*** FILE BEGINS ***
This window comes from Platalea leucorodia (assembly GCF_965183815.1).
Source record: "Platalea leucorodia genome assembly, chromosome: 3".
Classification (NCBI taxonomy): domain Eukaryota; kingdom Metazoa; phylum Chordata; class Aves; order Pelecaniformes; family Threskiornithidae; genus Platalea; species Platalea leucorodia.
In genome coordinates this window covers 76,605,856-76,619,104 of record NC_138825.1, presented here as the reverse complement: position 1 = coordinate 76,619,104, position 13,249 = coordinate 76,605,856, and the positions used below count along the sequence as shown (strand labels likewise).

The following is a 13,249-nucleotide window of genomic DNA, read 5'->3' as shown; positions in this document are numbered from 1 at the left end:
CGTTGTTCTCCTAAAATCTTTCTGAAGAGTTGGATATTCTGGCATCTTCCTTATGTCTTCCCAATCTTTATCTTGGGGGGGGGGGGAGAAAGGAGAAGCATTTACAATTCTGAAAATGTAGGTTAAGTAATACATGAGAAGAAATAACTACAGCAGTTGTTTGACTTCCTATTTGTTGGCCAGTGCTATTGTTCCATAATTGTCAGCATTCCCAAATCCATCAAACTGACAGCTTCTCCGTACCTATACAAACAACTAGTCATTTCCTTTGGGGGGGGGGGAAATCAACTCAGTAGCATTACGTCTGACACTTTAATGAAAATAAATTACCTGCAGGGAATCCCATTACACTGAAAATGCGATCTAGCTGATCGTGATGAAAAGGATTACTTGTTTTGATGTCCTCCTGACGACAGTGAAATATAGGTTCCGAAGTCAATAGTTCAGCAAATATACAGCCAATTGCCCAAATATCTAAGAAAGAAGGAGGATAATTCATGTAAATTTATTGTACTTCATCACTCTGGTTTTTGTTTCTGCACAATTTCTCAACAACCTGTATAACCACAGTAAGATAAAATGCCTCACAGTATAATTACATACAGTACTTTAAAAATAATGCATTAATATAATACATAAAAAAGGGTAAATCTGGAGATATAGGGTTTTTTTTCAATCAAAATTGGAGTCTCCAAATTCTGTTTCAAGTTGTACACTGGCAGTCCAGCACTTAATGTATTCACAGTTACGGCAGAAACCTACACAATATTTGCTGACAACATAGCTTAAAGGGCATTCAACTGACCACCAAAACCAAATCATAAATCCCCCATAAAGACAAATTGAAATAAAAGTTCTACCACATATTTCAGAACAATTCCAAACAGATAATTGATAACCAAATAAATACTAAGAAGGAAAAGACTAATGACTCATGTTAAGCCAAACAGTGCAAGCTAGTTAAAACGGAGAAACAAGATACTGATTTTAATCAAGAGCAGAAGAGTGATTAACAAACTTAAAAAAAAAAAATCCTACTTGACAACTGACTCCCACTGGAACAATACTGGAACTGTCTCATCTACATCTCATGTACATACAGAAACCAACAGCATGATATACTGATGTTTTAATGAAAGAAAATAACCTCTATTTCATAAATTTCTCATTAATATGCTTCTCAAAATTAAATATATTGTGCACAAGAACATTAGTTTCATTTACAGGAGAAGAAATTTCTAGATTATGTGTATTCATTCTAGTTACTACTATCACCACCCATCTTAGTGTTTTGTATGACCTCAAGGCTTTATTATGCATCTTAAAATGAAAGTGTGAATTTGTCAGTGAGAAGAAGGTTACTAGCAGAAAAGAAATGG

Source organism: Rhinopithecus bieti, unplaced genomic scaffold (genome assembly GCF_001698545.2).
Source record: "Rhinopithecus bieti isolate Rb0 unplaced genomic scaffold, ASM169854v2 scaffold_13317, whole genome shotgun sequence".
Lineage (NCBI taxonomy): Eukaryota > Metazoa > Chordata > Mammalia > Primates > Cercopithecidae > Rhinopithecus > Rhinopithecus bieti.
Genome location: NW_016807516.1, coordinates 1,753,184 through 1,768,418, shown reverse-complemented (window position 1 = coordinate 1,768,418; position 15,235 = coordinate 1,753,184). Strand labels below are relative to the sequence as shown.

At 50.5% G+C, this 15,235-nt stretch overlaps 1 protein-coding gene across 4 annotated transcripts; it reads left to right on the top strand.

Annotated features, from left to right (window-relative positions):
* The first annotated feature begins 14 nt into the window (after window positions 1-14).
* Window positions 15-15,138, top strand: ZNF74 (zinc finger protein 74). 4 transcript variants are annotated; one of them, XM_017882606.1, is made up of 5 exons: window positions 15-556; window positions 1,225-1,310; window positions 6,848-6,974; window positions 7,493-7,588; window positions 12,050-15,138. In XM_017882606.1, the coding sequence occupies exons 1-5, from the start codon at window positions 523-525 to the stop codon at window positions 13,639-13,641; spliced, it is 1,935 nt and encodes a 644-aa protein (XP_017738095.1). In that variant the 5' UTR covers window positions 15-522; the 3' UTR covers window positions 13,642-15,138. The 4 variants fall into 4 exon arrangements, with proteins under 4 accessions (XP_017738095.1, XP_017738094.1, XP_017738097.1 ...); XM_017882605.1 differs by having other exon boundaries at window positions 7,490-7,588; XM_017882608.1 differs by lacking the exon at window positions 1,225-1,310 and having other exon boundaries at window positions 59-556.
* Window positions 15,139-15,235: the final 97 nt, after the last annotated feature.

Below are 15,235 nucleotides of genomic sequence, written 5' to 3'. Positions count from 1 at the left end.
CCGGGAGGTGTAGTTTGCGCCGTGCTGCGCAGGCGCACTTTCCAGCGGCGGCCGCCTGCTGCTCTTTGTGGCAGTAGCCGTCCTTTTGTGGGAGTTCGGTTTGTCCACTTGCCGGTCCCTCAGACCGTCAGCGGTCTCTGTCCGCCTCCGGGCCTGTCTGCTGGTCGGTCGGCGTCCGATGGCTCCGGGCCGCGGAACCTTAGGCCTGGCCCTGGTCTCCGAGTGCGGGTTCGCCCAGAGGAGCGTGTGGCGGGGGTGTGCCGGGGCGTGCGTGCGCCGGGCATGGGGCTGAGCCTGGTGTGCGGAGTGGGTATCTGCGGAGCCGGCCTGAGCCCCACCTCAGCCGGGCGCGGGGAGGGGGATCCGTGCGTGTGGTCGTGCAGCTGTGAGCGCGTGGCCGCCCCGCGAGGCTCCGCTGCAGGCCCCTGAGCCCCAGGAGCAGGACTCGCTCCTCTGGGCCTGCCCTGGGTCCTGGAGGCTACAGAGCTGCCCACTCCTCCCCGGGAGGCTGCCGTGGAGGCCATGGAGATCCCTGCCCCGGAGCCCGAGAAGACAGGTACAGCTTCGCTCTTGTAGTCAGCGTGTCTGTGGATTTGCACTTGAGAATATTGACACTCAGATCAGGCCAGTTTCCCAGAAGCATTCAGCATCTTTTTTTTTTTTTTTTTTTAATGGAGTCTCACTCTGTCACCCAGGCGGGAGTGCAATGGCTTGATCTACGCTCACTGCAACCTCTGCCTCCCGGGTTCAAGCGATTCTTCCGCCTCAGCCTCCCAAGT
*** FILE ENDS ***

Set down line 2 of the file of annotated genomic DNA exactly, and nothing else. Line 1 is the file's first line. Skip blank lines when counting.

Source record: "Platalea leucorodia genome assembly, chromosome: 3".